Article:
When Earth Speaks
Ph.D David Laroze and his team found a relation between earthquakes and the Earth’s magnetic field.
On March 1, 2018, a paper was published in the Annales Geophysicae (ANGEO), a journal of the European Union of Geology. It showed experimentally that there is a correlation between the Earth’s magnetic field and important geological events. This means that earth’s magnetic field exhibits abrupt variation when high magnitude earthquakes occur. The study was conducted by Chilean scientists, including David Laroze, Ph.D., a professor of the School of Physical Sciences and Nanotechnology at Yachay Tech University. This could be a very revealing finding because the changes in the range of variation occurred almost a month before each earthquake that the team studied; giving research a huge potential in the development of early warning systems for earthquakes.
The main objective of the study is to analyze the variation rate of the geomagnetic cutoff rigidities, earthquakes, and the tectonic plates’ movements on the Pacific East Coast of the southern hemisphere. To achieve this, the team collected information on the geomagnetic changes detected in the area. This was achieved through the use of observatories focused on different tectonic plates: the plate of the South American continent, Scotland and the Antarctic plate. These observatories measured the changes in the values of the magnetic field, validating the mentioned variations. The researchers observed events such as the Maule earthquake in Chile, 2010. In this particular case, they observed a change in the magnetic field up to 36 days before the earthquake. Similarly, they found the same phenomenon in the magnetic field days before the earthquakes in Japan and Sumatra in 2011.
After conducting a spectrographic analysis of the findings, a study of the frequencies shown by the time series of the magnetic field, the team concluded that there is a very high probability that these changes are directly related to the geological events. So, they then tried to define the origin of these geomagnetic characteristics. Thus, they argue that surface dynamics occur in the lithosphere and due to fractures in the rock that end up generating a broad spectrum of low frequencies in the time series of the magnetic field. This effect may be related to earthquakes. In addition, there is another mechanism that operates in the depths of the Earth; this process generates magnetic anomalies, such as the South Atlantic Magnetic Anomaly.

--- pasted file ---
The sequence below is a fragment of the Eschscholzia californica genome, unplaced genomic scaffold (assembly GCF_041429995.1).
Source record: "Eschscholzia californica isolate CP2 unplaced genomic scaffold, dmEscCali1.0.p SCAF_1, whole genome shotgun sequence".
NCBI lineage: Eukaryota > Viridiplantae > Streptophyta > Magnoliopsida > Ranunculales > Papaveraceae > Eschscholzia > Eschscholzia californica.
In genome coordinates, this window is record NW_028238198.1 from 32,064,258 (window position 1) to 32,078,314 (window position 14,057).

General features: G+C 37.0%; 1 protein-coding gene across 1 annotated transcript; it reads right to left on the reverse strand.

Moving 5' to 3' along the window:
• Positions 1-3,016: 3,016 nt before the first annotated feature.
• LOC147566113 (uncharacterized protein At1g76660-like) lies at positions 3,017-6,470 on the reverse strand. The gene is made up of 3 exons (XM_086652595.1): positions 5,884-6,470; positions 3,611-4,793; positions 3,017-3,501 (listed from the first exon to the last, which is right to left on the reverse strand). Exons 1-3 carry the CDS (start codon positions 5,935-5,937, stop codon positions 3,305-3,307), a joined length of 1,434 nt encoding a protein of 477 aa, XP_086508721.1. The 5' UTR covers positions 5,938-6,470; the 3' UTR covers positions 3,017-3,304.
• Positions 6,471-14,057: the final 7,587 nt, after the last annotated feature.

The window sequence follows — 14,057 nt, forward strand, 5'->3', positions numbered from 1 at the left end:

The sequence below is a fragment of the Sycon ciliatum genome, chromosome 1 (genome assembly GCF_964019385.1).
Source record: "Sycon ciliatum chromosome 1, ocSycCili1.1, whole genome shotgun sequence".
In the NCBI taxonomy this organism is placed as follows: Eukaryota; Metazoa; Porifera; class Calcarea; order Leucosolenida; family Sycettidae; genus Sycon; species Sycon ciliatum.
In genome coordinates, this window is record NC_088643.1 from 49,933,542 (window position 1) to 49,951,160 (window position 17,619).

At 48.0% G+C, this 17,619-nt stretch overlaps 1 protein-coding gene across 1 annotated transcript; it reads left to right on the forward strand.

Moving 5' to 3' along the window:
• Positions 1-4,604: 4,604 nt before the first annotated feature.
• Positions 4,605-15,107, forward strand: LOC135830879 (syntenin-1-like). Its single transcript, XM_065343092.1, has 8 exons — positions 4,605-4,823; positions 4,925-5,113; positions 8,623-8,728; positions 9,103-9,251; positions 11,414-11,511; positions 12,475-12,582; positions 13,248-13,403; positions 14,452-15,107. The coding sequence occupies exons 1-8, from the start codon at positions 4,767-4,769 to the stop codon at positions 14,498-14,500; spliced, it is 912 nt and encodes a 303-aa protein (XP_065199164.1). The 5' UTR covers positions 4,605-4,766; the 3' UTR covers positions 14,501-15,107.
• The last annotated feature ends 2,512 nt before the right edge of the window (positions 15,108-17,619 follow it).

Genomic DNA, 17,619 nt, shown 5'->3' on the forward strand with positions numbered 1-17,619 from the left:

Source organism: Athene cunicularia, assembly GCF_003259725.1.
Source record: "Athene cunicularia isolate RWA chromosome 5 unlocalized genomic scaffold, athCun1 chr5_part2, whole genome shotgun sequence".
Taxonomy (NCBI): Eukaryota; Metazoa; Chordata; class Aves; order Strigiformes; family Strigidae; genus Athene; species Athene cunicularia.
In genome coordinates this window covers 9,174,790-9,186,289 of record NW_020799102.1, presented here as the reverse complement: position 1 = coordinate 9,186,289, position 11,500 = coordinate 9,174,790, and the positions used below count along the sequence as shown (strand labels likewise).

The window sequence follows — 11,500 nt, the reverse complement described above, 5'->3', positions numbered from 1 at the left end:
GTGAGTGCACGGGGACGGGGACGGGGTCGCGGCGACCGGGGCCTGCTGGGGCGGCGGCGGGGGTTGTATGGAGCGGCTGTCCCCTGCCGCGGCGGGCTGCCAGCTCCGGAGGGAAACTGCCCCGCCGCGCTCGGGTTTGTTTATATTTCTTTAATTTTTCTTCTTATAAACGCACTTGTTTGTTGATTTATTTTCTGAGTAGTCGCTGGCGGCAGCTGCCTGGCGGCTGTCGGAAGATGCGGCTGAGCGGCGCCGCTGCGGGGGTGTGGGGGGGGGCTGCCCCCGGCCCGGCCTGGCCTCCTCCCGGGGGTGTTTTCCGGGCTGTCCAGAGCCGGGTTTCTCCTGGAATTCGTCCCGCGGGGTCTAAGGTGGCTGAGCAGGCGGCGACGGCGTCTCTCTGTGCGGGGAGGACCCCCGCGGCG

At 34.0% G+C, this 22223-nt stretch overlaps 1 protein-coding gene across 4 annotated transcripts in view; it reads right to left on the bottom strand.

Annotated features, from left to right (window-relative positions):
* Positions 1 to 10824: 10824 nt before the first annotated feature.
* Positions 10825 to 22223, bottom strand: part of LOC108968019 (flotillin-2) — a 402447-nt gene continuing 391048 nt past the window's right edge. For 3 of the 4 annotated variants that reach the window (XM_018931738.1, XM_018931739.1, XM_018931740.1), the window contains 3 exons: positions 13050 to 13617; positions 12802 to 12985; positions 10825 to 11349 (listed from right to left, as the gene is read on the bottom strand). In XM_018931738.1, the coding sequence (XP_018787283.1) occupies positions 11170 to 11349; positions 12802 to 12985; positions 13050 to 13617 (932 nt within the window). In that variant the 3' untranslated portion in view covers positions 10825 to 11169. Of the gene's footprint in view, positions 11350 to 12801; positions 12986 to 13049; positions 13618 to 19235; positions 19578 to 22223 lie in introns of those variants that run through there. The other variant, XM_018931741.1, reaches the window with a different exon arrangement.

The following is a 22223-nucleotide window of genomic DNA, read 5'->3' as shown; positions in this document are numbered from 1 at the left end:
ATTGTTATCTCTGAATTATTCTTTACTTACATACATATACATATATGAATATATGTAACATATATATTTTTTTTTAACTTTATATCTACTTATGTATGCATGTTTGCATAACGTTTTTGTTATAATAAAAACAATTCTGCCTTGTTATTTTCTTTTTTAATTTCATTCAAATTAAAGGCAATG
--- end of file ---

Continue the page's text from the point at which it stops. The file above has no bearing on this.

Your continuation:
This first finding is just the preliminary phase of the research, which started ten years ago, and that required three years of data analysis. The team must continue with the research and compare different telluric phenomena to later develop a warning system. They also hope for another experimental team of researchers to recreate their results under different conditions to be completely sure of the veracity of the correlation. After that, the team will work on developing a mathematical model that will allows for approximate alert calculations when these changes are observed in the Earth’s magnetic field.
If you want to read the complete paper, click here.